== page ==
Skip to 0 minutes and 1 secondNow let's try a practise interview. I'm going to throw you some questions that are commonly asked at interviews for Games Development jobs. It's probably best to pause before I start, read the questions in the text below the video, and think carefully about how you might respond. It's great to practise giving concise answers, so we have given you one minute to answer each question. If you like, you can press pause after each question. Ready? OK, here goes. Can you give me a brief summary of yourself?

Skip to 1 minute and 38 secondsThanks for your answer. What was it about our studio that made you choose to apply for this role?

Skip to 2 minutes and 45 secondsThat's great. Thank you. Can you describe a situation where you've worked as part of a team?

Skip to 3 minutes and 52 secondsThat's great. Thanks. What made you want to be a games developer?

Skip to 4 minutes and 57 secondsThank you. That's brilliant. What do you think is the most difficult aspect of this role?

Skip to 6 minutes and 5 secondsThanks for your answer. What skills are you currently developing?

Skip to 7 minutes and 10 secondsThat's great. Thank you for your answer. Tell me about your favourite game from the last year. What did you like about it, and what would you improve?

Skip to 8 minutes and 21 secondsThat's great. Thank you. Can you give me an example of when you had to deliver something to a deadline?

Skip to 9 minutes and 29 secondsThank you for all of those answers. You're done. These are a good selection of common questions. You can use this tool as many times as you need during the course. And, hopefully, you'll get your responses ready for the day you set your first interview.

Practising your interview

We thought one of the best ways to help you prepare for an interview is to practise responding to questions the interviewers might ask. In this video, Chella is going to ask you a simple set of common questions from games interviewers. Have a go at answering as you watch.

Before you answer them with the video, you might want to jot down some notes on how you want to respond to each question. Then you could practise your answers without the video, before trying it with the timed video. It’s fine to practise several times until you’re comfortable. The most important thing is to say your answers out loud so you have had the practice vocalising your answers.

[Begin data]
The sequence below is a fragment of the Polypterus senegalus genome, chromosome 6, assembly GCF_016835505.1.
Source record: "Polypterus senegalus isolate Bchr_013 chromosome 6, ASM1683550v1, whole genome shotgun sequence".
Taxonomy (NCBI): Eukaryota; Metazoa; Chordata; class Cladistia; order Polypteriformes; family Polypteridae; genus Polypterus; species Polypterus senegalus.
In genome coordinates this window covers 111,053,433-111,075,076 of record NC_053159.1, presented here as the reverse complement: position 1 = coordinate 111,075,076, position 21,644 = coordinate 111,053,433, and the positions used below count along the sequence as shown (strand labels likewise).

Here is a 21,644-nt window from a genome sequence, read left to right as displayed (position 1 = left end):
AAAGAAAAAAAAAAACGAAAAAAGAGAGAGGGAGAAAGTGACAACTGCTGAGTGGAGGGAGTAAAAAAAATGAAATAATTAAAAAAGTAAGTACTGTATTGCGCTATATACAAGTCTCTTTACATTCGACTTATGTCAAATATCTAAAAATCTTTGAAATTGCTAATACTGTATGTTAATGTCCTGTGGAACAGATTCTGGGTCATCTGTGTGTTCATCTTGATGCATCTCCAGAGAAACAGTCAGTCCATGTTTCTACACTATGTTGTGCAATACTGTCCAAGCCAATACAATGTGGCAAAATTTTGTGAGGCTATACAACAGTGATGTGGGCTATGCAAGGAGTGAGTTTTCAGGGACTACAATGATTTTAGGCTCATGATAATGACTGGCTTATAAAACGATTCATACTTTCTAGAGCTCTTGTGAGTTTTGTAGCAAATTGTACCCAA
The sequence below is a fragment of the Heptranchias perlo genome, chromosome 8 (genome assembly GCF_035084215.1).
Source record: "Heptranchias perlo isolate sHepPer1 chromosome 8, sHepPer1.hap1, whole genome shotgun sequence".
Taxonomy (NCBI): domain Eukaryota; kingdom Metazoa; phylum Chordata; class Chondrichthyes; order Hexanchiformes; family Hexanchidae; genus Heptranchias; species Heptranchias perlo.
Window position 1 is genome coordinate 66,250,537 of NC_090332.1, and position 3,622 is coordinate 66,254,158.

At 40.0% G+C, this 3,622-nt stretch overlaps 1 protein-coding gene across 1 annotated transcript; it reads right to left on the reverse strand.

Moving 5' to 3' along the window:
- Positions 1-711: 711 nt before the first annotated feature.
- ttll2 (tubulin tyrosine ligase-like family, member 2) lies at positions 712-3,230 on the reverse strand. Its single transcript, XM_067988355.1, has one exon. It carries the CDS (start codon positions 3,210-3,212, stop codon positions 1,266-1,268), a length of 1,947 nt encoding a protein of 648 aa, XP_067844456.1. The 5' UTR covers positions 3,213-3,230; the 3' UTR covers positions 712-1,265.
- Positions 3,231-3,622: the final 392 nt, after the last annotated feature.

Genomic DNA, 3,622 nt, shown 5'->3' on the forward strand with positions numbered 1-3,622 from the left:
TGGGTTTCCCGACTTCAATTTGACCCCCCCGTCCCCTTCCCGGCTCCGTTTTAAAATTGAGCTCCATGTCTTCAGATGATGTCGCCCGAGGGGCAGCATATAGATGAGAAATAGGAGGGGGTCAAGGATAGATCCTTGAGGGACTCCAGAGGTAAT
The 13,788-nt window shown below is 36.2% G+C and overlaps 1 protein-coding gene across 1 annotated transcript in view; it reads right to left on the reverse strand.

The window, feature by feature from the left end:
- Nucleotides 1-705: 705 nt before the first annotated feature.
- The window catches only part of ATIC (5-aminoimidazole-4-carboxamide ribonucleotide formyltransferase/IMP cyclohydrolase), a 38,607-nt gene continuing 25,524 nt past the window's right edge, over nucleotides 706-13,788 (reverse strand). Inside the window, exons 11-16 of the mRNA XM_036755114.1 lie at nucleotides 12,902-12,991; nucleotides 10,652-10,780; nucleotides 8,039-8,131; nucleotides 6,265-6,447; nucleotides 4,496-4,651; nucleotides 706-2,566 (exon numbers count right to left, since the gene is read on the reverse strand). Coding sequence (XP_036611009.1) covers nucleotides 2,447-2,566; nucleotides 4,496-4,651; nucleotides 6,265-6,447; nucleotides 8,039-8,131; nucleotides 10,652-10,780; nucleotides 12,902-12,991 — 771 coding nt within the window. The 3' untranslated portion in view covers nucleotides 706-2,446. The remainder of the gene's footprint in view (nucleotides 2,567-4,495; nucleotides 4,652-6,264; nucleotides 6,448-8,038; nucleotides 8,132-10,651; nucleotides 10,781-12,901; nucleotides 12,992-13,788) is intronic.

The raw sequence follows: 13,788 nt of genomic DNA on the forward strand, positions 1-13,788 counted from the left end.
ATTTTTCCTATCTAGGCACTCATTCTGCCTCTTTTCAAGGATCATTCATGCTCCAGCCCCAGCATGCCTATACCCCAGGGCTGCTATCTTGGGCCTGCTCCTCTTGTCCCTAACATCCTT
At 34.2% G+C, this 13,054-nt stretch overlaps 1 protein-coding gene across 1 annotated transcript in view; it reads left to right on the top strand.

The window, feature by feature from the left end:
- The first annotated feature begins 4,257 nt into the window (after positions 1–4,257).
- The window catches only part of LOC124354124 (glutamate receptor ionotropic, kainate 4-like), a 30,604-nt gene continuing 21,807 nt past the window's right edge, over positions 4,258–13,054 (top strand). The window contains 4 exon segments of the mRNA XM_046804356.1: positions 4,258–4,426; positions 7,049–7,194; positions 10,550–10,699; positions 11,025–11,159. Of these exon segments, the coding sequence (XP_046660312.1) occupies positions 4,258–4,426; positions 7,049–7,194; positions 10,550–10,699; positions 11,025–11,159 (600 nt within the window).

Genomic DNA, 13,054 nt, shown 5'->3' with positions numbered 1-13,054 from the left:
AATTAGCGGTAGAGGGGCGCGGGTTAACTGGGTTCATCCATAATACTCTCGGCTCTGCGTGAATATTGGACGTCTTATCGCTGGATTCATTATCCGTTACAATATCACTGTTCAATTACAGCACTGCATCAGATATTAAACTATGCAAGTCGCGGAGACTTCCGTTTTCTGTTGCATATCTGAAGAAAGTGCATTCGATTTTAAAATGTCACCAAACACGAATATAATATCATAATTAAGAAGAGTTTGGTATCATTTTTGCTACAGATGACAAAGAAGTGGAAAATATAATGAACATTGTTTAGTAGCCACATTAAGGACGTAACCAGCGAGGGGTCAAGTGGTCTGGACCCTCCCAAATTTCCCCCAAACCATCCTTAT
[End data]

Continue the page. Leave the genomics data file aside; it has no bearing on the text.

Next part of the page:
You can read some hints on how to respond in brackets after each question:

Can you give me a brief summary of yourself? (Think of 3–4 sentences that you would like a colleague to use to summarise you, your professional and technical skills, and your personality.)

What about our studio made you choose to apply for this role?
(Find 2 things about a specific studio that you would love to work at, such as their games, their reputation, their style or their public persona.)

Can you describe a situation where you’ve worked as part of a team?
(This can include a work scenario, or another applicable scenario but we recommend choosing examples which show creative problem solving.)

What made you want to be a games programmer or artist or designer or producer?
(This is a passion or drive question designed to give you the chance to show your commitment and enthusiasm for your chosen profession. Make it genuine and you can’t go wrong.)

What do you think is the most difficult aspect of the role you’ve applied for?
(This isn’t a trick question because everyone will find something about their jobs that’s hard. It gives you the opportunity to show self-awareness and willingness to learn hard stuff, which is part of every games job.)

What skills are you currently developing? (Another question that’s not designed to trip you up but show a studio what skills — professional or technical — you are investing time in learning. Choosing a professional skill such as negotiation or communications might be a canny answer, because everyone can improve those skills.)

Tell me about your favourite game from the last year — what did you like about it and what would you improve? (This is another opportunity to show your passion but also your analytical skills. It’s probably wise to choose a game made by another studio (as opposed to the studio you’re interviewing at), unless you are super-confident and can defend your opinions about a game your interviewer may have had a hand in building).

Can you give me an example of when you had to deliver something to a deadline? (The more complex and difficult the better.)

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This video is from the free online course:

How To Start Your Career In Games Development

BGI

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